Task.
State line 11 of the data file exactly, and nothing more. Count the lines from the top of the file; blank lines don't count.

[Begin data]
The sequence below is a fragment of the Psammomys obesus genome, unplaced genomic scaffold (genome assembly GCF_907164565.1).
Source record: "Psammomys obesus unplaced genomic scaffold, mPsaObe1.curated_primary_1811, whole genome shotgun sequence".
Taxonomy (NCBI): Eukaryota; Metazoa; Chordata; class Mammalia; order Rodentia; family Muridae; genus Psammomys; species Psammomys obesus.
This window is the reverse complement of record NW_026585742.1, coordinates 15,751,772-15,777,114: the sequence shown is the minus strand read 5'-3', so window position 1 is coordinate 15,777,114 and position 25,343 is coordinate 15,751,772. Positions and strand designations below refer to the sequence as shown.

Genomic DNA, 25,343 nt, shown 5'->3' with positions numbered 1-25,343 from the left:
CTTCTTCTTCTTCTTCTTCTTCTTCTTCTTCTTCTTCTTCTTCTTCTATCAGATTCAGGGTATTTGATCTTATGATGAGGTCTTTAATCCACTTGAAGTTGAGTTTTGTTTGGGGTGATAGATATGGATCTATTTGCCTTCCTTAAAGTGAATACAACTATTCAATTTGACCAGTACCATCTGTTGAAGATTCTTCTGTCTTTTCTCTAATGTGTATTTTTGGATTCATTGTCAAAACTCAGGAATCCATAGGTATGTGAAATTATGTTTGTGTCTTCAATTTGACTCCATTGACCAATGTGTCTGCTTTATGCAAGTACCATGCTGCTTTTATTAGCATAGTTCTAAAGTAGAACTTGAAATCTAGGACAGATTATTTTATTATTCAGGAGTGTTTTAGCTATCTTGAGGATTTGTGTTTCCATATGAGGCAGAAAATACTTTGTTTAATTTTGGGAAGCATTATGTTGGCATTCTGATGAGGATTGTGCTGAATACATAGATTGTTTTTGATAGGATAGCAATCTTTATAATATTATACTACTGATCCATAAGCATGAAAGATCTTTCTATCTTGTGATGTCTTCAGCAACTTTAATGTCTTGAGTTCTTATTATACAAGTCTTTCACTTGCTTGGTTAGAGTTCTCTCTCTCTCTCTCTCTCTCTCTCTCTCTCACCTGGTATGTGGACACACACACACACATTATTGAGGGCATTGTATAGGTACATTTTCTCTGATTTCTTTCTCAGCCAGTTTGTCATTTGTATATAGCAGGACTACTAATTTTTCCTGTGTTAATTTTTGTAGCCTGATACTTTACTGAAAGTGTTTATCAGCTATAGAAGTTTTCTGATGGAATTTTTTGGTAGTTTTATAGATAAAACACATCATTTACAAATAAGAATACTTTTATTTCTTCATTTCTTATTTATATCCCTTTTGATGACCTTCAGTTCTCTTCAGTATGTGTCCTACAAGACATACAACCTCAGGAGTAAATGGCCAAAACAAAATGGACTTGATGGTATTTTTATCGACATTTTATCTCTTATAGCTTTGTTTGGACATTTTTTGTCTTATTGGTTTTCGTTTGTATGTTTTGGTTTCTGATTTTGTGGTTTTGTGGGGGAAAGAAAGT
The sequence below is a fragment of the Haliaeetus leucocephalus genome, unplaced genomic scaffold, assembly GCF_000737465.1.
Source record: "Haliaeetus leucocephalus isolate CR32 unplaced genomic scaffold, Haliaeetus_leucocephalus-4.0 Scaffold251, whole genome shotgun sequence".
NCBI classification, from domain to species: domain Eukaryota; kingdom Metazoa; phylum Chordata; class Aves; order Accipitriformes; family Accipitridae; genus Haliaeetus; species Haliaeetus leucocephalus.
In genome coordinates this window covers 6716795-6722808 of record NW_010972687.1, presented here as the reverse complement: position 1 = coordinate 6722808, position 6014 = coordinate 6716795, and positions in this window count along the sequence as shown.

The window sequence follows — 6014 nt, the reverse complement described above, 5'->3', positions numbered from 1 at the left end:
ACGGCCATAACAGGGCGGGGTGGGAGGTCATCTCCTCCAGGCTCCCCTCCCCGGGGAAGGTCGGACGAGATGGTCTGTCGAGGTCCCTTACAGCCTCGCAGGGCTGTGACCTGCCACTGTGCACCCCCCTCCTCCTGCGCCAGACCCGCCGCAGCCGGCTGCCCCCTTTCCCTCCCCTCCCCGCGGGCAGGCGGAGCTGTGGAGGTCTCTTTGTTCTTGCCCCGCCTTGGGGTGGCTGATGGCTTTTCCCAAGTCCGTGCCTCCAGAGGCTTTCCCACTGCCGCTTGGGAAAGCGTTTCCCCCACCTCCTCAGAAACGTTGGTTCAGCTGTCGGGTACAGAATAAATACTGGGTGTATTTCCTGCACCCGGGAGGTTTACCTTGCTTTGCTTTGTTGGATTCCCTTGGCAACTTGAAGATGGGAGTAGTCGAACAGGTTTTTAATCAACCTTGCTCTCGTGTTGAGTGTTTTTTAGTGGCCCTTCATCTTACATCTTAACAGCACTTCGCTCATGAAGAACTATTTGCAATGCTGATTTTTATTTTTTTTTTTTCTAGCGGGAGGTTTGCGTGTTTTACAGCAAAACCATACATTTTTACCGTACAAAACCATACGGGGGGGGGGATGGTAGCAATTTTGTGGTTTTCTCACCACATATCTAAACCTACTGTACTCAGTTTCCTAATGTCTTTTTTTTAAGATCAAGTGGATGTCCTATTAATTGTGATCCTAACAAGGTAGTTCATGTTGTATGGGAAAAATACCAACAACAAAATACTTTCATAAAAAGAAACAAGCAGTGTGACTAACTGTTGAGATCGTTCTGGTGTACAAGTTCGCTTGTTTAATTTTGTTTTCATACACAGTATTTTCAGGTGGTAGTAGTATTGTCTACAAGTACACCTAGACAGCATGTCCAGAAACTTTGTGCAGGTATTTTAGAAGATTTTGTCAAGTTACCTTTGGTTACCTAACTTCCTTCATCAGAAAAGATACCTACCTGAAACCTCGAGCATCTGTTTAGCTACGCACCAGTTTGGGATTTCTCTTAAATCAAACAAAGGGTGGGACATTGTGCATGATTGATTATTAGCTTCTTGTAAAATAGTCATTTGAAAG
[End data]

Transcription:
The window sequence follows — 6014 nt, the reverse complement described above, 5'->3', positions numbered from 1 at the left end: